There can be a fine line when comparing sadness with depression. They often look very similar. As parents, it is very important to learn to recognize the signs to look for in your children. Depression in your child may also look very different than depression in yourself or an adult you may know.
Signs of depression in your child or teen may be more difficult to recognize because they may be misinterpreted as unruliness, rebellion, moodiness, changing hormones, or mere growing pains. Teens especially can easily become overwhelmed by school, peer pressure, family expectations and especially a global pandemic, where isolation and fear are commonplace. Due to uncertain events like these, feelings of sadness can set in, which leads to isolation. Isolation may lead down a path toward depression. There is a difference between sadness and depression though. Everyone feels sad at times. Feeling sad is a part of life and unless a person is able to feel sadness, they would not be able to feel joy. According to research, the difference in sadness vs. depression can be demonstrated in the intensity and longevity of the sadness. Feelings of sadness go away after a day or two. Something meaningful or joyful can turn those feelings around rather quickly. Depression does not just go away. It lingers, and can incapacitate a person.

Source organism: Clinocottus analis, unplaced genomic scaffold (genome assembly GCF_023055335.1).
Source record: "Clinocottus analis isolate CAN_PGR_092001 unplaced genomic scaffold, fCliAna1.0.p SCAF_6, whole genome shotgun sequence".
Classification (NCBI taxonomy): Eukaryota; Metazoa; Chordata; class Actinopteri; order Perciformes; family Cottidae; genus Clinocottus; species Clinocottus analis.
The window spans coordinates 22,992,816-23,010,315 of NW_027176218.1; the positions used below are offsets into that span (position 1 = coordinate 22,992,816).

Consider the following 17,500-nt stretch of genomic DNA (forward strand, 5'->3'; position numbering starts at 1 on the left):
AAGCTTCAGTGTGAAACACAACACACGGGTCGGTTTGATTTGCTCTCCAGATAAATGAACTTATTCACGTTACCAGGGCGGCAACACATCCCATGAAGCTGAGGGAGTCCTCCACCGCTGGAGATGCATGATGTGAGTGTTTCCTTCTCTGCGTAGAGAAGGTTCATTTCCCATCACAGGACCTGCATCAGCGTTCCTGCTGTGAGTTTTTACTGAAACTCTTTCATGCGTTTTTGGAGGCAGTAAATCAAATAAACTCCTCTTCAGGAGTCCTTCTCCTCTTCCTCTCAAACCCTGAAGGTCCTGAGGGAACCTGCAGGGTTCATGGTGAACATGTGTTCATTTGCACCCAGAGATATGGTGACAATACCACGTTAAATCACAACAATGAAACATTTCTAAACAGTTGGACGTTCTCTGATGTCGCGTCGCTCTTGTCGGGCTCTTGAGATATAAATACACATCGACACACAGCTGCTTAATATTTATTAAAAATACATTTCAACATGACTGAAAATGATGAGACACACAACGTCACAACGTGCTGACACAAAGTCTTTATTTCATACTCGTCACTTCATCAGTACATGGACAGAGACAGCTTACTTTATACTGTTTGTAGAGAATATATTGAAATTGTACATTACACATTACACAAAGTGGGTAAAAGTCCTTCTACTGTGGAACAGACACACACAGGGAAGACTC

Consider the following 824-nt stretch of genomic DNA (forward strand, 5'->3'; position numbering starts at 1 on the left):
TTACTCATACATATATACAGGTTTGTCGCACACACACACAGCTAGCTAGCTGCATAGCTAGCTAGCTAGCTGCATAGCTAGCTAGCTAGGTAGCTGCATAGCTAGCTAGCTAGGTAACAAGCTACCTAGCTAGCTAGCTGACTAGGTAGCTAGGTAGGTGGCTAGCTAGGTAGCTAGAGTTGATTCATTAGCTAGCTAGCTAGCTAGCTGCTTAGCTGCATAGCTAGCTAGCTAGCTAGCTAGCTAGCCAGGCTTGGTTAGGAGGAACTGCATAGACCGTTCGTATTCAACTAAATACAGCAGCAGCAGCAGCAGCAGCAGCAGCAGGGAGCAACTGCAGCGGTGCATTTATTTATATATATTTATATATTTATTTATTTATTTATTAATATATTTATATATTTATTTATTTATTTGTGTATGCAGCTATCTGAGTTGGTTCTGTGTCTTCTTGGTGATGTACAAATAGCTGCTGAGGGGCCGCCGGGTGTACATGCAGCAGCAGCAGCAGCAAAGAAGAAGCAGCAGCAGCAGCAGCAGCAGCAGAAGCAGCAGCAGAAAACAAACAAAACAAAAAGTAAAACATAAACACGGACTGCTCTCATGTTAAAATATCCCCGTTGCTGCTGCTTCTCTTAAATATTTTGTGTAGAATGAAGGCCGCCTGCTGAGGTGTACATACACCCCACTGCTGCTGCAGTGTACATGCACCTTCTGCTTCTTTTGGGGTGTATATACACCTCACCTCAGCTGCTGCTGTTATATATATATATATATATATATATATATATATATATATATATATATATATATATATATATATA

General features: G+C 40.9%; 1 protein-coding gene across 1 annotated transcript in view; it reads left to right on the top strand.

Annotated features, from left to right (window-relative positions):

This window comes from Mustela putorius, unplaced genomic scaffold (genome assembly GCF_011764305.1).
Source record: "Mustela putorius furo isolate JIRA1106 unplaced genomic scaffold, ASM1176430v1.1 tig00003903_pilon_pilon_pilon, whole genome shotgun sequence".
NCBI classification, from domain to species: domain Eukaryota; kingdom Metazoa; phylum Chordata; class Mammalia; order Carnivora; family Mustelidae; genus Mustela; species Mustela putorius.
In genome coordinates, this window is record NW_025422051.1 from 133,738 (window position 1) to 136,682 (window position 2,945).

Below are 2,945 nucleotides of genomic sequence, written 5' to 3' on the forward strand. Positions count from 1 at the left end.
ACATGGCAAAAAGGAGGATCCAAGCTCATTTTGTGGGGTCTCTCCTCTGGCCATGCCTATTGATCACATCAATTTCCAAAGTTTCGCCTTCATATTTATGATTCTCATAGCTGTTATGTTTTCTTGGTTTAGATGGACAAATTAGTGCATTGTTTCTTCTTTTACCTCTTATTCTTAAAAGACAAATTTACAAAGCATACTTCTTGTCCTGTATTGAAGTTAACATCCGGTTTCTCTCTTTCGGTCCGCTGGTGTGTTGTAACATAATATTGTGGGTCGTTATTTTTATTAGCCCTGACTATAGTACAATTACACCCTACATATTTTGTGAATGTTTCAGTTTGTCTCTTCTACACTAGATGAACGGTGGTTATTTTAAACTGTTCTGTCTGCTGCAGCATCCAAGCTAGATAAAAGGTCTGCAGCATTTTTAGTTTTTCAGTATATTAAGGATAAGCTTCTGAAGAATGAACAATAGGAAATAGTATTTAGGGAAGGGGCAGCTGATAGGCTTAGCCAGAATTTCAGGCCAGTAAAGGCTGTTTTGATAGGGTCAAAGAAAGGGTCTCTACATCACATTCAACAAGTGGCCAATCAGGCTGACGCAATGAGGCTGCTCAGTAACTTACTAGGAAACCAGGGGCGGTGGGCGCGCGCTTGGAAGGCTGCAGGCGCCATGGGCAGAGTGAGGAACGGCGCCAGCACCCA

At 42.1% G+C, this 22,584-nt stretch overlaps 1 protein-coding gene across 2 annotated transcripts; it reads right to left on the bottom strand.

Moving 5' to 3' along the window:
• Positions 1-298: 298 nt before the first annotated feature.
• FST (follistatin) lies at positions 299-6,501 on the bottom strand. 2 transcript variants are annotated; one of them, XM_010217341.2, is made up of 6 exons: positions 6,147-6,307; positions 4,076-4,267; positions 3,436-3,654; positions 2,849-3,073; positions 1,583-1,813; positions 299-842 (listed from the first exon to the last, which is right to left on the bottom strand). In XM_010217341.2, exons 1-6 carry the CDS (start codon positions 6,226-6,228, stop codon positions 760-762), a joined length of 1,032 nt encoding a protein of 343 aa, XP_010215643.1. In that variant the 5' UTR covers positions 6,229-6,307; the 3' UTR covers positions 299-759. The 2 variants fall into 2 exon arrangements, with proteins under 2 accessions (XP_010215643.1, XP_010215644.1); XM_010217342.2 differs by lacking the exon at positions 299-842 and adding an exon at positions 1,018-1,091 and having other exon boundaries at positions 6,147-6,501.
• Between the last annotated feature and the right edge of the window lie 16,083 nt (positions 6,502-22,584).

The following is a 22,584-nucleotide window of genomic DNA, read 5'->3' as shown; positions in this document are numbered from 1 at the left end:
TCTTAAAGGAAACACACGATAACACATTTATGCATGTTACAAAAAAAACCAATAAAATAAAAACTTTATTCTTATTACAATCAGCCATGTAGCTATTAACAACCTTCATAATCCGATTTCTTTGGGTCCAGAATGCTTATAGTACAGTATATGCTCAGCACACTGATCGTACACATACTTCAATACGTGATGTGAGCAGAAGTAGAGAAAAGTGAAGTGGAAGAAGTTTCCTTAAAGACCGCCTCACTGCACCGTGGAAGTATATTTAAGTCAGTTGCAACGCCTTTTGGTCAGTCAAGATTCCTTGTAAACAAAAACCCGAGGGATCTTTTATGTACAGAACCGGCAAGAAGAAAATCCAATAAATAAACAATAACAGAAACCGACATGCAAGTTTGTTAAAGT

According to the American Academy of Child and Adolescent Psychiatry, here are some of the signs of depression to look out for in your child or teen:
The AACAP also states that the cause of depression is not always known. Sometimes depression can run in families. Sometimes it can be the result of bullying or spending too much time on social media, which can often result in feelings of inadequacy. Other issues such as learning disabilities, behavior problems, attention problems, or anxiety disorders can put a child at high risk for depression. It is very important for parents to look out for any signs of depression in their child. Don’t be afraid to ask your child how they are feeling or if anything is bothering them, especially if you suspect they might be depressed. Have an open and honest discussion about depression and how it’s more than just feeling down.
A teen may make extreme statements like “I just want to disappear and die” or “I hate my life, I want to kill myself”. Never assume your child or teen is being overly dramatic. According to the AACAP, children and teens are at an increased risk for suicide. Take them seriously and seek help. The best treatment is usually a combination of counseling, leaning new coping skills, understanding one’s unique body chemistry, taking care your body and possibly medication.
Help is available for your child. Do not be afraid to reach out. If you suspect your child is depressed, reach out to your child’s pediatrician, school counselor, or qualified licensed mental health counselors, like us. At Lifeologie Counseling Raleigh and Durham, our counselors are trained to listen to your unique needs and help develop a treatment plan that works for you and your teen.